“In Congress, Sessions voted for a Constitutional ban on marriage equality; voted against the Employment Non-Discrimination Act (ENDA); is a cosponsor of the so-called First Amendment Defense Act (FADA), legislation that could allow Kim Davis-style discrimination against LGBTQ people across the nation; voted against both the Matthew Shepard and James Byrd Jr. Hate Crimes Prevention Act and expanding hate crimes to include sexual orientation, gender and disability and against repealing Don’t Ask, Don’t Tell. Sessions also opposed the Voting Rights Act, has voted against reauthorizing the Violence Against Women Act, opposes immigration reform and has been on the wrong side of every civil rights issue in his long political career."
Among the very few women in the proposed cabinet are Nikki Haley and Betsy DeVos, who Trump has tapped as ambassador to the UN and secretary of education, respectively. As governor of South Carolina, she said she would defend the state’s ban on same-sex marriage with a lawsuit. In recent years, she’s stepped back her rhetoric and dismissed conservatives calling for a transphobic bathroom bill in her state. But still, she has not worked toward LGBTQ inclusion in any way: her state has never passed an LGBTQ anti-discrimination measure, nor has she moved to support any. Now, she’ll likely be the United States’ representative to the world. Betsy DeVos, meanwhile, has voted with her money: she’s made huge donations to anti-LGBT campaigns, including $200,000 to an anti-same-sex marriage campaign in Michigan. It’s scary to think about how she could influence education policy in this country, when LGBTQ students already face high rates of bullying in schools.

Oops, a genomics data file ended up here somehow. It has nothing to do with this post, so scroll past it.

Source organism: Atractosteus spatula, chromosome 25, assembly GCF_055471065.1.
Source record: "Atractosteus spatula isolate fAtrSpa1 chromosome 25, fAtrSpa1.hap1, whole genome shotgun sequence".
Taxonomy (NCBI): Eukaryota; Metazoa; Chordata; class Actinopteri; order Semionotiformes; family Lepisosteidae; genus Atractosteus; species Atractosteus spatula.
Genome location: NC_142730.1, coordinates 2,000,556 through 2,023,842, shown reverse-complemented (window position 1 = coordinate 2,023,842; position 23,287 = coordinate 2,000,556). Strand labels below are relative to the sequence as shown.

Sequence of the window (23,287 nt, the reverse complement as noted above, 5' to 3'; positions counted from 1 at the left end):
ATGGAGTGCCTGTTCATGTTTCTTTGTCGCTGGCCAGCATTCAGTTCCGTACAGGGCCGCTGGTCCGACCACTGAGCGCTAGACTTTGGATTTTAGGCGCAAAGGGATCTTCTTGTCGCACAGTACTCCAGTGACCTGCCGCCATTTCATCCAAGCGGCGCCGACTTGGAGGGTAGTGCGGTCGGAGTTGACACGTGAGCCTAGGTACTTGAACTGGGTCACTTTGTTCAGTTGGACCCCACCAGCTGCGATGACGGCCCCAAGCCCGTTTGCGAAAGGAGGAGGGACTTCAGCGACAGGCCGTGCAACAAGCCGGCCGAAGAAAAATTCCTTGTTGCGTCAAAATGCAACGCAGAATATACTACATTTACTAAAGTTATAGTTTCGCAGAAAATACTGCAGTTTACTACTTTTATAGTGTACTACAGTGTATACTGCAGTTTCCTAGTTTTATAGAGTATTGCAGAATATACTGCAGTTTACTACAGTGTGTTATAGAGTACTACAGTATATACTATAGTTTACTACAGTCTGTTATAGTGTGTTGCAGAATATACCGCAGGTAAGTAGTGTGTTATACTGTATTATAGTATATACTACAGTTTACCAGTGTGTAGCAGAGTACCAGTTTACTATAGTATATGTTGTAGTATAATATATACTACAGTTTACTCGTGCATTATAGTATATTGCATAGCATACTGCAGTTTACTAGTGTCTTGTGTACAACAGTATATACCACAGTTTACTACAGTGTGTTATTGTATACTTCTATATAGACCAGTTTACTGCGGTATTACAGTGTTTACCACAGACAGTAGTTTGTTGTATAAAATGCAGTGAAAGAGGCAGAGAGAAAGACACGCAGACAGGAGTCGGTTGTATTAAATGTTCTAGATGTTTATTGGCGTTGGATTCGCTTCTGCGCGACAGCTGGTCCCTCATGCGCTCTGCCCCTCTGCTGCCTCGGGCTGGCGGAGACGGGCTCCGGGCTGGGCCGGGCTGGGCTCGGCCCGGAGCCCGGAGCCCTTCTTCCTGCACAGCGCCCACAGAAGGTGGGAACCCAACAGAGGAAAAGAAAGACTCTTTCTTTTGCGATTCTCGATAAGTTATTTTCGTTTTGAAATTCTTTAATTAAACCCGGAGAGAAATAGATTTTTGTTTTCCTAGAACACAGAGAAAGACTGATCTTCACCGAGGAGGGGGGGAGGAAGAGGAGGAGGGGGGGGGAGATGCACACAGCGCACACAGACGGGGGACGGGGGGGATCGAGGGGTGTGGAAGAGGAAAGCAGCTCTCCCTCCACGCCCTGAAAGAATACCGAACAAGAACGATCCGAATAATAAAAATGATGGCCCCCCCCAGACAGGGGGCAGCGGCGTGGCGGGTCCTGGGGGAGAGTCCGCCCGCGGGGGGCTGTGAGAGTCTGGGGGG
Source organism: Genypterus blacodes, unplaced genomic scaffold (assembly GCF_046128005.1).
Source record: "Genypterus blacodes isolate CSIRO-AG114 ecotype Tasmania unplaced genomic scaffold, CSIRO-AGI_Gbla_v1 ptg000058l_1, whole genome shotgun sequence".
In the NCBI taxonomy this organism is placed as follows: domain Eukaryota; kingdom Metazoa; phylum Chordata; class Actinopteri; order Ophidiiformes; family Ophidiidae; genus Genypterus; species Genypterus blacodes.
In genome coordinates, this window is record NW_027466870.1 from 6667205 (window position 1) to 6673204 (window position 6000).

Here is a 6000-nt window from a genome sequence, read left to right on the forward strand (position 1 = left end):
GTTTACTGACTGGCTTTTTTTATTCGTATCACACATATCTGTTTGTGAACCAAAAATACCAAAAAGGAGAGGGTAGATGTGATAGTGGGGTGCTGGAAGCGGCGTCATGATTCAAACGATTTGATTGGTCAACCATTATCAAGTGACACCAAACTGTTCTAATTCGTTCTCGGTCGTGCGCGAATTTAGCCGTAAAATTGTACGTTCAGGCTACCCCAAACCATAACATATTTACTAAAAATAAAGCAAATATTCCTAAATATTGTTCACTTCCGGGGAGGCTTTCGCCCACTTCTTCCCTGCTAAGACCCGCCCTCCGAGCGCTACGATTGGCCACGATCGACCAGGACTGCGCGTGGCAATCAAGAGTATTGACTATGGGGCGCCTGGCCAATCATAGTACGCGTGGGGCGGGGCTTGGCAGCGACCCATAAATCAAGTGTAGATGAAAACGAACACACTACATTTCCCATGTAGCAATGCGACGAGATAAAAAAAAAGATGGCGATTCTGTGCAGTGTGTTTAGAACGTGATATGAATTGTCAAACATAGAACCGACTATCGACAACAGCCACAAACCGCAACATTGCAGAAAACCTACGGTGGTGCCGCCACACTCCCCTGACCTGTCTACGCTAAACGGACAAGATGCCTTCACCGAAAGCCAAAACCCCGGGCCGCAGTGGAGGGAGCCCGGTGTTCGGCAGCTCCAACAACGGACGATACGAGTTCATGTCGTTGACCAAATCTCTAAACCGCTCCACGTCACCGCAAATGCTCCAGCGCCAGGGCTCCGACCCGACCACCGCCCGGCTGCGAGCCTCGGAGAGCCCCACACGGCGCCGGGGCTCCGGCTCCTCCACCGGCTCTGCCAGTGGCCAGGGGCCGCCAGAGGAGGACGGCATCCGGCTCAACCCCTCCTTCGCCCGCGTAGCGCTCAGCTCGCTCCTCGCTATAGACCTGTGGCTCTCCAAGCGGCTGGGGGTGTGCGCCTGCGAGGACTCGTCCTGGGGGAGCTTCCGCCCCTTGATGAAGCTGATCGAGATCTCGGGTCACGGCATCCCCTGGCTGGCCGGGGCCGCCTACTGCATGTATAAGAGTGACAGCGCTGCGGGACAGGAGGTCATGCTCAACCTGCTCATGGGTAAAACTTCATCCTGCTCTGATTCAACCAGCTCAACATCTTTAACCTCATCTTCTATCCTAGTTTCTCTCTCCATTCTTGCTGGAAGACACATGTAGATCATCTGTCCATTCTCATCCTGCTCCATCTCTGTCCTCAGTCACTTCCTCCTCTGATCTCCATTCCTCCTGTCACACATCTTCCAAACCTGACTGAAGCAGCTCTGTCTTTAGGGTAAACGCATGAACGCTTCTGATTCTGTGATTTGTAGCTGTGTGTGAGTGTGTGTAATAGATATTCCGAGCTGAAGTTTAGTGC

So what’s at stake here? To be frank, lives are at stake. In the wake of Trump’s election, calls to LGBTQ suicide-prevention hotlines spiked. With these regressive people setting the course of policy, our federal laws will become even more hostile to the rights and existence of LGBTQ people. LGBTQ advocates say it’s very unlikely that the Trump administration would be able to repeal the right to same-sex marriage that was affirmed by the Supreme Court last year. But Trump has promised to nullify Obama’s executive orders, including measures could do is repeal executive orders Obama passed that protect LGBTQ rights. And, of course, Trump will also be able to appoint justices to the Supreme Court—anti-LGBTQ justices will be able to sway future decisions about major constitutional rights. Fighting these appointments is difficult. The Senate and Congress don’t have the power to approve appointments, but individual senators can place a "hold" on executive-branch nominees… though honoring these holds is at the discretion of the majority leader. Reaching out to senators who can work to “hold” these nominations is one route for action here. Working locally is another necessary step. Assuming this crew of anti-LGBT bigots passes federal policies that make life more difficult and dangerous for LGBT Americans, city governments, state governments, and local school boards are going to play a huge role in passing local non-discrimination and anti-bullying measures. Grassroots groups working on the ground to support LGBTQ folks will also be key in supporting LGBTQ Americans no matter who’s in federal office—reach out.